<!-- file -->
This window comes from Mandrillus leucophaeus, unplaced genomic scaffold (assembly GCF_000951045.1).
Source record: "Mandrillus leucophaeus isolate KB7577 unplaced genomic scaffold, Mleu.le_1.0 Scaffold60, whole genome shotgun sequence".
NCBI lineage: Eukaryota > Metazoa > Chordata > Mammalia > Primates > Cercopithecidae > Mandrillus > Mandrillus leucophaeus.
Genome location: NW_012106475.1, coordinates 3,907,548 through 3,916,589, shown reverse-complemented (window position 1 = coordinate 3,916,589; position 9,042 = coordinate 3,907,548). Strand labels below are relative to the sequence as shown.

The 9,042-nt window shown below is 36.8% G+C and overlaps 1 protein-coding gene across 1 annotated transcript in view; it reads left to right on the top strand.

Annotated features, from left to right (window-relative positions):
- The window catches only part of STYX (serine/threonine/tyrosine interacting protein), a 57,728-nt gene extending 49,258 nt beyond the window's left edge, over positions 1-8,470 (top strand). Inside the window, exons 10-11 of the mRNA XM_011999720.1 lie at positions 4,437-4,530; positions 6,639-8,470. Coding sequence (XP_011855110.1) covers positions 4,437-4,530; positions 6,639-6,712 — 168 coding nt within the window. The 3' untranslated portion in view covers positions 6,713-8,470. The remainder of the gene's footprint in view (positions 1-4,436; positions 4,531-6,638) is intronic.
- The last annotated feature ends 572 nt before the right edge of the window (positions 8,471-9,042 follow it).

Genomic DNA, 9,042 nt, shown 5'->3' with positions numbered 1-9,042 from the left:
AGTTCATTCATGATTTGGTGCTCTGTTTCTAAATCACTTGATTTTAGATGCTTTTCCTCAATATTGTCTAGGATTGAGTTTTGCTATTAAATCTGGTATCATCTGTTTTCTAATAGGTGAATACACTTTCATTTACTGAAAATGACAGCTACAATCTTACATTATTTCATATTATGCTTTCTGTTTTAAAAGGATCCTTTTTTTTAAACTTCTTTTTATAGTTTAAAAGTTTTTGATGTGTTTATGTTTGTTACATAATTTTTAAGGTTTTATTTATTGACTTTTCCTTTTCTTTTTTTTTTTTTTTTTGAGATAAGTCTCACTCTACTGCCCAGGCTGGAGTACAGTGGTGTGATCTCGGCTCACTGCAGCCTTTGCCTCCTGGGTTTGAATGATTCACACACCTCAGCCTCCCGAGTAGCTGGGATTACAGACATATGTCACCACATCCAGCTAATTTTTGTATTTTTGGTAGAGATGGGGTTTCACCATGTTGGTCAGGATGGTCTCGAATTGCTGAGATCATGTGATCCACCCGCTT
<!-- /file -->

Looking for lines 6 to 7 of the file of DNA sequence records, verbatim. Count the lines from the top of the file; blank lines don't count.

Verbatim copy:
Annotated features, from left to right (window-relative positions):
- The window catches only part of STYX (serine/threonine/tyrosine interacting protein), a 57,728-nt gene extending 49,258 nt beyond the window's left edge, over positions 1-8,470 (top strand). Inside the window, exons 10-11 of the mRNA XM_011999720.1 lie at positions 4,437-4,530; positions 6,639-8,470. Coding sequence (XP_011855110.1) covers positions 4,437-4,530; positions 6,639-6,712 — 168 coding nt within the window. The 3' untranslated portion in view covers positions 6,713-8,470. The remainder of the gene's footprint in view (positions 1-4,436; positions 4,531-6,638) is intronic.